As BRICS countries forge new development pathways, the pace and nature of growth in peri-urban spaces is unprecedented. Rapid urbanisation and industrialisation inevitably brings pro-poor benefits, generating jobs and resources that contribute to overall well-being. However the benefits remain very unevenly distributed and many of the costs to the environment and to human well-being remain little understood and under reported. This paper discusses a series of interdisciplinary research and policy engagement initiatives in India, which explored these issues. We have examined how a failure to address these apparently transitory issues results in a plethora of missed opportunities to benefit from rural-urban synergies, for example in waste management and provision of affordable and nutritious fresh food produce. Crucially, there is much to be learnt from peri-urban communities about adaptation in rapidly changing environments, which rarely contributes to the formal policy and planning making processes. Through empirical case studies we are currently exploring possibilities for a more positive relationship between the city and its periphery.

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Seminar: Wellbeing and Poverty in Marginalised Communities in India and Zambia

The Essex Sustainability Institute  is hosting  a new seminar series, Sustainability Contested, at the Wivenhoe Park campus. The seminars are open to staff, students and members of the public. The next seminar in the series will be held on the 26th of October 2012, in room 5S.4.11, 12:30 – 14:00 (bring your lunch). All are welcome, and attendance is free! Please spread the word! If you would like to meet the speakers on the day, please email Zareen Bharucha, at zpbhar (at) More on the first seminar below.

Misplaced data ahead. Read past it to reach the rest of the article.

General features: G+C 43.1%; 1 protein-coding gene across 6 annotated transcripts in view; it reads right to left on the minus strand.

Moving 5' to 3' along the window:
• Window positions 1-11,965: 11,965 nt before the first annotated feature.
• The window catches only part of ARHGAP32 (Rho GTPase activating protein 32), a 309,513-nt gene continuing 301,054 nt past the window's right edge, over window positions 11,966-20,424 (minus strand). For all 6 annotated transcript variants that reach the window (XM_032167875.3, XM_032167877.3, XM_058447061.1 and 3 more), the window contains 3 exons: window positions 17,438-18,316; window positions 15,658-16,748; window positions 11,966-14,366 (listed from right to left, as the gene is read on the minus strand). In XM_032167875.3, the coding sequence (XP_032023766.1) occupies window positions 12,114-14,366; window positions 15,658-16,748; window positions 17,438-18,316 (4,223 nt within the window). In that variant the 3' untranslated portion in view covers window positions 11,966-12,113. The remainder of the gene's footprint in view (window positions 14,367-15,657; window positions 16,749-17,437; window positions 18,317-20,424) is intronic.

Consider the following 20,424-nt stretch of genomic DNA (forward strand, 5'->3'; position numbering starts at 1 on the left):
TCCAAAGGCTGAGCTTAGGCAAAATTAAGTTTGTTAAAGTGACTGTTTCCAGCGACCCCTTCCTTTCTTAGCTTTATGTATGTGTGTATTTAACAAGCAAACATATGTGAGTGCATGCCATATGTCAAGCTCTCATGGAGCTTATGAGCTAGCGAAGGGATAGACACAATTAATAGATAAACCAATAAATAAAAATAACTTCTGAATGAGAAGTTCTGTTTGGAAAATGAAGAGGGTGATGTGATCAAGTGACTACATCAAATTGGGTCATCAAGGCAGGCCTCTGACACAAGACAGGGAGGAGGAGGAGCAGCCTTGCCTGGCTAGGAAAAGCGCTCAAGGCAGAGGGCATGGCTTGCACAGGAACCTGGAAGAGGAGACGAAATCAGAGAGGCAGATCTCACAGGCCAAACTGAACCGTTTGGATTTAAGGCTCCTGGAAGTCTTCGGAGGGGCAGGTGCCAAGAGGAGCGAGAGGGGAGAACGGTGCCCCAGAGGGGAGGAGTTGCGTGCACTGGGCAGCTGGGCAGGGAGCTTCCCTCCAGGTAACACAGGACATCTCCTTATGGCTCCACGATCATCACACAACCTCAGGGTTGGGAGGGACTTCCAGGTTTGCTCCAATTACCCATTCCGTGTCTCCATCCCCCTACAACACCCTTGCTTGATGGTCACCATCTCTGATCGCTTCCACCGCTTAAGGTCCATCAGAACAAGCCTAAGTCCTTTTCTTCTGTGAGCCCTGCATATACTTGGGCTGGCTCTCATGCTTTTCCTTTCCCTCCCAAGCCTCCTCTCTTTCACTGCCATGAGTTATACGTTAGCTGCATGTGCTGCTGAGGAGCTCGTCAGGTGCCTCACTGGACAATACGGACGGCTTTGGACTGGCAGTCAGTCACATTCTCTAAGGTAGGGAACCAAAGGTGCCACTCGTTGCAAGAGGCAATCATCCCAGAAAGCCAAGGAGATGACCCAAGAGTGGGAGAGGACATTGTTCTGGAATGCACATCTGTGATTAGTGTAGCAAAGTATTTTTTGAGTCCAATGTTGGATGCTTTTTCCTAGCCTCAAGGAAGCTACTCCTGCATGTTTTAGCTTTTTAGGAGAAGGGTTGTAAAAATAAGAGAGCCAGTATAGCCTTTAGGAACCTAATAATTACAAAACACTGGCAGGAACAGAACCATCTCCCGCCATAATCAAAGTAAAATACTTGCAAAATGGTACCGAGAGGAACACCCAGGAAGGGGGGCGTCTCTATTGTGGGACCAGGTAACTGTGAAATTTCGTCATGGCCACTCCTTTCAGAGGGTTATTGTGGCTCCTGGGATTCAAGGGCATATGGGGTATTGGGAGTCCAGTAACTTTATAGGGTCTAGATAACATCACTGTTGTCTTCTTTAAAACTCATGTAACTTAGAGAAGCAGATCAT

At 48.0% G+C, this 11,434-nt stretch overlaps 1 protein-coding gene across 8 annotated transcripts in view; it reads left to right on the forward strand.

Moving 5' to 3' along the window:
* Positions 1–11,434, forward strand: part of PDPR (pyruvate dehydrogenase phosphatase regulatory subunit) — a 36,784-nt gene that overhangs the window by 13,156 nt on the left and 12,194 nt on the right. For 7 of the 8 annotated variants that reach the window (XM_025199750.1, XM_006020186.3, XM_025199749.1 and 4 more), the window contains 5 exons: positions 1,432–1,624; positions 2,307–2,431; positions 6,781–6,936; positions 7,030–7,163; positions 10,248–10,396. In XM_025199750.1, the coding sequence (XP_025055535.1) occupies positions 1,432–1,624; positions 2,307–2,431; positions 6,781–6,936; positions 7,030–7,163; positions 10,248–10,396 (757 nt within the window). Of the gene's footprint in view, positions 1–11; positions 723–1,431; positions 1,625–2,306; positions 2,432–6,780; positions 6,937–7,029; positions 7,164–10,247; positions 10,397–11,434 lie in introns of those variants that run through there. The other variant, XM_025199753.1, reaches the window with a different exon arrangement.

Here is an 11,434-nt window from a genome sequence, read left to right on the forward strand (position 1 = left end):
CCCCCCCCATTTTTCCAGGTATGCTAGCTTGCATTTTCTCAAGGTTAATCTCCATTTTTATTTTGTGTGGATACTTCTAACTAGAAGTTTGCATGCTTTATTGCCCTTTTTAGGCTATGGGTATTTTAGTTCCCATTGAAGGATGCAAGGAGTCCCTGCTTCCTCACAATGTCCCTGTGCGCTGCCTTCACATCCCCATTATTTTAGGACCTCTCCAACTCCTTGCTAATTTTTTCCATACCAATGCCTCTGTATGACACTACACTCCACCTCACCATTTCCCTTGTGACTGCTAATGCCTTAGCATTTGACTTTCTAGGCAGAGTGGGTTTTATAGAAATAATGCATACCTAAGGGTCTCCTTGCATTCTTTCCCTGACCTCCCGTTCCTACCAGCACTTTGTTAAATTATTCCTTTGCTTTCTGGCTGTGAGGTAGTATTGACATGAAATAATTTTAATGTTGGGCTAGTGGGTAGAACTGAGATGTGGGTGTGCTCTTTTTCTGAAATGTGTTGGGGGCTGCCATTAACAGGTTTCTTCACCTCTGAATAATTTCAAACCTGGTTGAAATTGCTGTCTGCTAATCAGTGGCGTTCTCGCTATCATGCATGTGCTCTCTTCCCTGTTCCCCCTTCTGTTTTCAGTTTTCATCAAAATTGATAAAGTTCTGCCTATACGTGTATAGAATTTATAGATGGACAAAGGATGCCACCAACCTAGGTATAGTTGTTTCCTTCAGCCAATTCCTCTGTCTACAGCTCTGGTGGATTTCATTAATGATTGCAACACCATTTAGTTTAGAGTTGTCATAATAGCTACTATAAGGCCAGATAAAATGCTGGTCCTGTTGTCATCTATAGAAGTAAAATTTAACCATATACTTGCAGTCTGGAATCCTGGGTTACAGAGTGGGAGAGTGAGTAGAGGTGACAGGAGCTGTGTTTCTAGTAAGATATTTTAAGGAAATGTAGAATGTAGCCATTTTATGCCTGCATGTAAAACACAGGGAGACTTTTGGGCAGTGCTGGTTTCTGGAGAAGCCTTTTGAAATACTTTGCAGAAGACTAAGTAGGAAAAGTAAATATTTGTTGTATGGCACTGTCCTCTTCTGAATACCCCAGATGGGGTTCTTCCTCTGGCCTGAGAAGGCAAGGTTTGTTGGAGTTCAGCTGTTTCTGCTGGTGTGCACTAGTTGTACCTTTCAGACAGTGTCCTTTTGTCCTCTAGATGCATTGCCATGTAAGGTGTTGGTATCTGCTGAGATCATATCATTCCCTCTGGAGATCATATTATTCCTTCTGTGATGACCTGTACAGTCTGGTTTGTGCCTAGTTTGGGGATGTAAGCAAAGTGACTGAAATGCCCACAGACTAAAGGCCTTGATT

Title: Wellbeing and Poverty in Marginalised Communities: Zambia and India compared 

Abstract: This paper presents initial findings from ongoing interdisciplinary research into subjective and objective dimensions of wellbeing in two marginalised communities, one in India and one in Zambia.  It begins by introducing the research and the model of wellbeing it has developed.  It then describes the locations and some basic similarities and differences between them. Initial results are then presented. These give pause for thought to anyone who maintains that wellbeing is a purely individual or psychological matter.  Preliminary though the findings are, they clearly point to the fact that economics and politics are critical to people’s ability to achieve wellbeing.  This is shown both in the salience of structural differences such as wealth and gender/marital status in predicting levels of inner wellbeing, and in the importance of the ‘enabling environment’: policy and polity, security and insecurity.

Sarah White is Senior Lecturer in the Department of Social and Policy Sciences, University of Bath and Director of Wellbeing and Poverty Pathways, funded by ESRC/DFID, 2010-2013 ( She is a sociologist of international development, who has worked previously on gender, race, child rights and religion, mainly in the context of Bangladesh.